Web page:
Of course, the stealing only quelled my pregnancy obsession for short periods of time. I still zealously counted the days of my cycle, took my temperature and recorded it in shaky print on a series of post-it notes next to the bed, bought package after package of ovulation kits and debated on the toilet seat whether the cervical mucous stretched between my fingers was, in fact, an inch or more in length, and if the opening to my cervix felt like more like my lips or my nose (the former connoted the approach of ovulation, or was it the latter?). For three years I would periodically sneak my index finger into my underwear to check for blood as the twenty-eighth day approached, the absence of which would mean I could breathe for the next hour. When my period came, as it inevitably did, the pelvic tugging and the thick molasses cramps became yet one more sign of the fact that the more I wanted something, the less likely I would be to get it, that I couldn’t count on getting what I wanted without subterfuge. Once stopped at a red light (probably on day twenty-six or twenty-seven), I reached up under my skirt with my left hand only to see the man in the SUV next to me raise his eyebrows and smile. You’d think that such embarrassment would warrant something good later to make up for it, but still that month my period came. Later, standing in line buying tampons, I palmed a tin of mints the size of a swallow’s egg.
Statistics vary, but most agree that women are born with a finite number of eggs, somewhere between one and two million. Approximately 750 eggs are “lost” each month and even fertility specialists throw around the term “shelf-life” to refer to the ways in which a woman’s eggs begin to diminish in quality after her twenties. One doctor called it the “dried macaroni problem.” If you have a box of dried macaroni on your shelf, you can expect it to last for years and years. However, the longer it sits inside your dusty cupboard the more likely it is that when you set it to boil, some of the individual pieces will have deteriorated.
I have never stolen a box of macaroni.
Part of what makes shoplifting seem alluring is also that you can pretend that you are striking a blow against the facts, against a world where the age you are able to pay your bills and live without three other people splitting the rent is also the age at which your peak fertility begins its precipitous drop. Stealing then felt to me like a swipe against Mother Nature and Father Capitalism at the same time. After all, that sweater at the Gap? It was made by fertile women at maquiladoras being paid cents a day.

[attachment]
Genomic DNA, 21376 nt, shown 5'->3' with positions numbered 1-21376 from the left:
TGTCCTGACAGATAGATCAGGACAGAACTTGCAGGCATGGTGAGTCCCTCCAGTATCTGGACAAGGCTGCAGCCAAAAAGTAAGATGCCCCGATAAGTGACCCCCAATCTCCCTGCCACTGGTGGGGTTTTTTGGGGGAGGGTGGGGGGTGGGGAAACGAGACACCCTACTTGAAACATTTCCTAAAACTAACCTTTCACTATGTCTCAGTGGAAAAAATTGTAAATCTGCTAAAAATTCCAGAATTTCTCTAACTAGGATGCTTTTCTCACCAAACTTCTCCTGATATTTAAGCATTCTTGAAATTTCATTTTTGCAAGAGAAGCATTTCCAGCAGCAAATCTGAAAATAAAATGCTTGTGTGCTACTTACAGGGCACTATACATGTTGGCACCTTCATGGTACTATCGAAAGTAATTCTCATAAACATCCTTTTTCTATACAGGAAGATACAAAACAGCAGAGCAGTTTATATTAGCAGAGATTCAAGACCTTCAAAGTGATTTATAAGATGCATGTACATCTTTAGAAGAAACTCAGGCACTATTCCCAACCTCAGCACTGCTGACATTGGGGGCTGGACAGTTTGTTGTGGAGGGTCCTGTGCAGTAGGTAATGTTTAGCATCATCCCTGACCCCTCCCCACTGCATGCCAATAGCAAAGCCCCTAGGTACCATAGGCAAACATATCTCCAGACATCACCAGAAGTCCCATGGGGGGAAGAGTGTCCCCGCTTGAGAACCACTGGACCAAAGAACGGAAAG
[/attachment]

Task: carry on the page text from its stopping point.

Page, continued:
Across the parking lot from my pediatrician’s office is a large department store whose red star signals its function as a space of gratification, both imaginary and concrete. When I carried my son into and out to of my car for his first checkup, I was afraid someone would stop me. I love him so much that I’m still not convinced he will disappear into thin air for everything I have ever done.
Two weeks ago, I saw my old therapist on the front steps of our local organic grocery store. It was October, and she had just tucked her cell phone into her wool pocket after calling (I imagine) for someone to come and collect her. By the time I was finished shopping, I saw her get into a taxi and leave the store’s order behind, turning her back on shelves, radio frequency identification tags, video cameras, prices for objects per can and box and gram and ounce. Before she stepped into the cab, her long linen skirt brushed against a pile of pumpkins arranged by the entrance, their round ridged orange skin fairly glowing in the shadow blue of early evening. They were still sitting there as she drove away. Right out front. Anyone could have taken one.
JENNIFER MAHER is a Senior Lecturer in the Department of Gender Studies at Indiana University, Bloomington. She has published scholarly and creatively in a variety of venues including Brain, Child, Bitch Magazine, and Feminist Media Studies. She lives with her family in Bloomington, Indiana.